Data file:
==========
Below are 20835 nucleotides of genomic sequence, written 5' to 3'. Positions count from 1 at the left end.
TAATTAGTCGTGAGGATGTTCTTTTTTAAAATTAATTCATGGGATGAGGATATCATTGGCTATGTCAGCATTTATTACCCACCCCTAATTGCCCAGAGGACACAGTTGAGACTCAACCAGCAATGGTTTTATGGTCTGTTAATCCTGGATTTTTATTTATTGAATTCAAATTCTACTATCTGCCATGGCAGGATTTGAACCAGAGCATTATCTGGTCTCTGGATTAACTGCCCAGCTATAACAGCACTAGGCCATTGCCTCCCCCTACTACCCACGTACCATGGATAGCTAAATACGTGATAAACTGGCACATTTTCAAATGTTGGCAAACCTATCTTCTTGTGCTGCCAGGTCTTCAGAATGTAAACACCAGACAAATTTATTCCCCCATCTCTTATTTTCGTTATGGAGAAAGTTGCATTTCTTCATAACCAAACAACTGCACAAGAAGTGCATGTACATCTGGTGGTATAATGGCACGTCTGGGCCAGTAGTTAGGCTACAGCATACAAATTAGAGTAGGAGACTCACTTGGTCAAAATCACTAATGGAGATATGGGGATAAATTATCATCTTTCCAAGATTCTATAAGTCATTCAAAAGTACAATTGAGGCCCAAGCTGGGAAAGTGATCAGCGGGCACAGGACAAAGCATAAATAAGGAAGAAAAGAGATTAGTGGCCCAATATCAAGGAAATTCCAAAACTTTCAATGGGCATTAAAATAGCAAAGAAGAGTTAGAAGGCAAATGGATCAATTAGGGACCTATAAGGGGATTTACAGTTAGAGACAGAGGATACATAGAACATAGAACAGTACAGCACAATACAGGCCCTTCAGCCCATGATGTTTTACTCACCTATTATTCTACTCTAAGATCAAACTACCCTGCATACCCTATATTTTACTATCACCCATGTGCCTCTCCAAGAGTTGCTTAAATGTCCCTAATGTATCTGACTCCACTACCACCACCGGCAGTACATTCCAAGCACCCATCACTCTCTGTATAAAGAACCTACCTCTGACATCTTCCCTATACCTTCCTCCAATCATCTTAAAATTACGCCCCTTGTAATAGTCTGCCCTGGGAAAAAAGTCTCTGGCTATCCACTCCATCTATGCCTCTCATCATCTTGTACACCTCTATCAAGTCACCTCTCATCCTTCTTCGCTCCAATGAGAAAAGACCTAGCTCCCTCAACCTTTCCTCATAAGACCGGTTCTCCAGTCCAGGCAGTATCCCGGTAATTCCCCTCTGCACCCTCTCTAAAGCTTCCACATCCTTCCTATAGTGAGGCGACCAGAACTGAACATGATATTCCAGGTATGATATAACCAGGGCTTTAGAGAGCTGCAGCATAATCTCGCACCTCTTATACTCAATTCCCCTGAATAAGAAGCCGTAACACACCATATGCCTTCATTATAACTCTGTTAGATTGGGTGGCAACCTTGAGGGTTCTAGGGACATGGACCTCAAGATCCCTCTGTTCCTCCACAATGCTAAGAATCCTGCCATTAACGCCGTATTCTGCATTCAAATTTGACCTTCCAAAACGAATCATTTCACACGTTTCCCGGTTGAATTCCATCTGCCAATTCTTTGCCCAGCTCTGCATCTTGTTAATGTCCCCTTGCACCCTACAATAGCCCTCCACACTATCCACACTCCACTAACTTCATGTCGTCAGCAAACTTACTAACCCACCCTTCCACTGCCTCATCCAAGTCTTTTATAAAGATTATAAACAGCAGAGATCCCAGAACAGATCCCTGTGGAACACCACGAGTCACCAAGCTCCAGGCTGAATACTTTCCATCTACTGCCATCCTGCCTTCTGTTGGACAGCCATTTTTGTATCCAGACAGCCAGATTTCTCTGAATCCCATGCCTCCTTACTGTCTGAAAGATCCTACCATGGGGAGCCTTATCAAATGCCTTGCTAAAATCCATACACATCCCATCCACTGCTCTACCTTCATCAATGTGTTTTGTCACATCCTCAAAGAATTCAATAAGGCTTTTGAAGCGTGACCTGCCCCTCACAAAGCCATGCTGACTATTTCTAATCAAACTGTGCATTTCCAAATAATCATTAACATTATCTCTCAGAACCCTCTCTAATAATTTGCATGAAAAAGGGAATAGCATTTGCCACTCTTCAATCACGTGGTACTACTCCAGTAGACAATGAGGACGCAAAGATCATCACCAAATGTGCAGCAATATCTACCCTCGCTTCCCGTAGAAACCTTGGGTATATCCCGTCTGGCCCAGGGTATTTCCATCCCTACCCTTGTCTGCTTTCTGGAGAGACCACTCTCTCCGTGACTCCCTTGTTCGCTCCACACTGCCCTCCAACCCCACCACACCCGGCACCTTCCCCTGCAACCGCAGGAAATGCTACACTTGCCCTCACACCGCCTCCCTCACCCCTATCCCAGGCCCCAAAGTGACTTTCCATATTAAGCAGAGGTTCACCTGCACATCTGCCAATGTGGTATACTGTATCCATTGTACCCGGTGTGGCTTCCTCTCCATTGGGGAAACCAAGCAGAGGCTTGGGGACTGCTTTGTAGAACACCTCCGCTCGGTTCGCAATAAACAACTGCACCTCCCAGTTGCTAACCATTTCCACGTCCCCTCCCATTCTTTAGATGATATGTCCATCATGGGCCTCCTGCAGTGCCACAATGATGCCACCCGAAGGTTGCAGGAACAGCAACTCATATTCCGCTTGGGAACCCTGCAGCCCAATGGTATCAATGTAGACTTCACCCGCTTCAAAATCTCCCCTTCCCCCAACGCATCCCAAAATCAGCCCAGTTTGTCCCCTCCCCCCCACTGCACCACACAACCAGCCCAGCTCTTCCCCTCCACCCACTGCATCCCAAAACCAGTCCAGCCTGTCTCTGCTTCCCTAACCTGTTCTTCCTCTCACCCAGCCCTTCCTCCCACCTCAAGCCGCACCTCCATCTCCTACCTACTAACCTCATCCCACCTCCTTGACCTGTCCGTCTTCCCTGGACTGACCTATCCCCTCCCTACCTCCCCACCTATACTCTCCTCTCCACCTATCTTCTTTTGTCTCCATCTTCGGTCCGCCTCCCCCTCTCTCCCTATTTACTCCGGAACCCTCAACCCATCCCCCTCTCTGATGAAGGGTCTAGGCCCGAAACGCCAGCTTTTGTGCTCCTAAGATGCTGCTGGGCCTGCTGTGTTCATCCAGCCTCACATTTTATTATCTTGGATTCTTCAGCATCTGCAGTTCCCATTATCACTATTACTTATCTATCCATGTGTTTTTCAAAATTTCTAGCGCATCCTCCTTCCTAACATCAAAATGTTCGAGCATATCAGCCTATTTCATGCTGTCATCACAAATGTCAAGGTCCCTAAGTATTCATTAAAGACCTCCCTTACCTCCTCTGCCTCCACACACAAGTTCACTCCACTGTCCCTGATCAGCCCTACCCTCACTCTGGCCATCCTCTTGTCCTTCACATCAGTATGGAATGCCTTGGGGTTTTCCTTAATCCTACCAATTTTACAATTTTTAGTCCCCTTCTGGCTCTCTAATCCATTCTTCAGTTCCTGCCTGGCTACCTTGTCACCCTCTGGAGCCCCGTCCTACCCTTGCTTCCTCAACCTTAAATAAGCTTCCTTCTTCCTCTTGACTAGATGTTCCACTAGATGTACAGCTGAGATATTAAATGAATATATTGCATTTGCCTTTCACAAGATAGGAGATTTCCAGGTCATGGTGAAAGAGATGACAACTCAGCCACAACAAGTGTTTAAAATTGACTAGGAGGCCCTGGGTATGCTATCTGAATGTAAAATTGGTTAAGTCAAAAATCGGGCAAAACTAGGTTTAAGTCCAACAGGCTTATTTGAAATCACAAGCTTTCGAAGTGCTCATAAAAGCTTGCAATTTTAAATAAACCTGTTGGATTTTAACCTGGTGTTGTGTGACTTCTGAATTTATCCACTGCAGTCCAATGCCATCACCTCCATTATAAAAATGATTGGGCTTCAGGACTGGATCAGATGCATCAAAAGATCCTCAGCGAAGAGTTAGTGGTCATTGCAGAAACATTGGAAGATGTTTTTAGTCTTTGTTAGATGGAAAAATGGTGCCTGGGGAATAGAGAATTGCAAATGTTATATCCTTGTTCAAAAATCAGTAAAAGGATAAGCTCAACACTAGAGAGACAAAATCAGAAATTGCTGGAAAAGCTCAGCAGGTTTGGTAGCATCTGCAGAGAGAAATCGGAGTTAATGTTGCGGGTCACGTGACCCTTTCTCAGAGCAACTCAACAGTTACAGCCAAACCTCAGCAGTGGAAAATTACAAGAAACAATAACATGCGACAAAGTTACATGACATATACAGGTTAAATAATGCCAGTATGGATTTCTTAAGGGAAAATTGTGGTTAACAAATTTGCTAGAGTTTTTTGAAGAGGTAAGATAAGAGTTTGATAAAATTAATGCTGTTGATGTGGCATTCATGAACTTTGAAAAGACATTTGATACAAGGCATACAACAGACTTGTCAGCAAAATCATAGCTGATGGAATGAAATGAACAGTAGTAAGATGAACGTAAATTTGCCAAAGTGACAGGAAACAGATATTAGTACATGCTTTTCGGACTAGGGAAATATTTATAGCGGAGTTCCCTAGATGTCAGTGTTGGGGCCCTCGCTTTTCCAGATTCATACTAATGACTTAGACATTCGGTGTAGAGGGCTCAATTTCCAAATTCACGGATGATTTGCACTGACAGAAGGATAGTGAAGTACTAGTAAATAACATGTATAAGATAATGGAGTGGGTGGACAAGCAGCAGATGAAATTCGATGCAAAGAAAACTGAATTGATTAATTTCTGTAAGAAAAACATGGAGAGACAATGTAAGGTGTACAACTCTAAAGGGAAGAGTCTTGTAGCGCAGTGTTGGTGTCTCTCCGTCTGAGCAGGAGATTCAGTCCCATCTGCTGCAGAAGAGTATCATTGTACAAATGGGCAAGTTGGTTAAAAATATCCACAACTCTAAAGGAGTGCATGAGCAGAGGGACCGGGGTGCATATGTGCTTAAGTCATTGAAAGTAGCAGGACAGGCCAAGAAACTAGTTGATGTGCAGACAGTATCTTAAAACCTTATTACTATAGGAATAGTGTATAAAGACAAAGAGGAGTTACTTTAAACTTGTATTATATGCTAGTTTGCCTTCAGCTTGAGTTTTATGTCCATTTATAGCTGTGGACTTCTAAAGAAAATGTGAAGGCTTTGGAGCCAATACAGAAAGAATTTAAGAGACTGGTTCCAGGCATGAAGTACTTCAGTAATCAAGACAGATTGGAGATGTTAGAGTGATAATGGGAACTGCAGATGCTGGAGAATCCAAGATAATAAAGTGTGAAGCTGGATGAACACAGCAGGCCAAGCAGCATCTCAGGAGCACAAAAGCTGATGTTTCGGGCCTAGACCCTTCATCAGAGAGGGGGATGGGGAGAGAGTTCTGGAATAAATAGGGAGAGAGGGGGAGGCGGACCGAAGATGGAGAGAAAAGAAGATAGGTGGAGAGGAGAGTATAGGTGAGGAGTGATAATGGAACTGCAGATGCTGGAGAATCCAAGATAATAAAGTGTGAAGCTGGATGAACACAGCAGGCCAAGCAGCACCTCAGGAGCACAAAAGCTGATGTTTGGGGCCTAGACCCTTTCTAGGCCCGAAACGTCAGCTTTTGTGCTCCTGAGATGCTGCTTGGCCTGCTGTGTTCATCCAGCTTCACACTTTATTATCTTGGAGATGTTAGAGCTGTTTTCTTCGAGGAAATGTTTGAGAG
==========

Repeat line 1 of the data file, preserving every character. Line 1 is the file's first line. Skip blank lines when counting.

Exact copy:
Below are 20835 nucleotides of genomic sequence, written 5' to 3'. Positions count from 1 at the left end.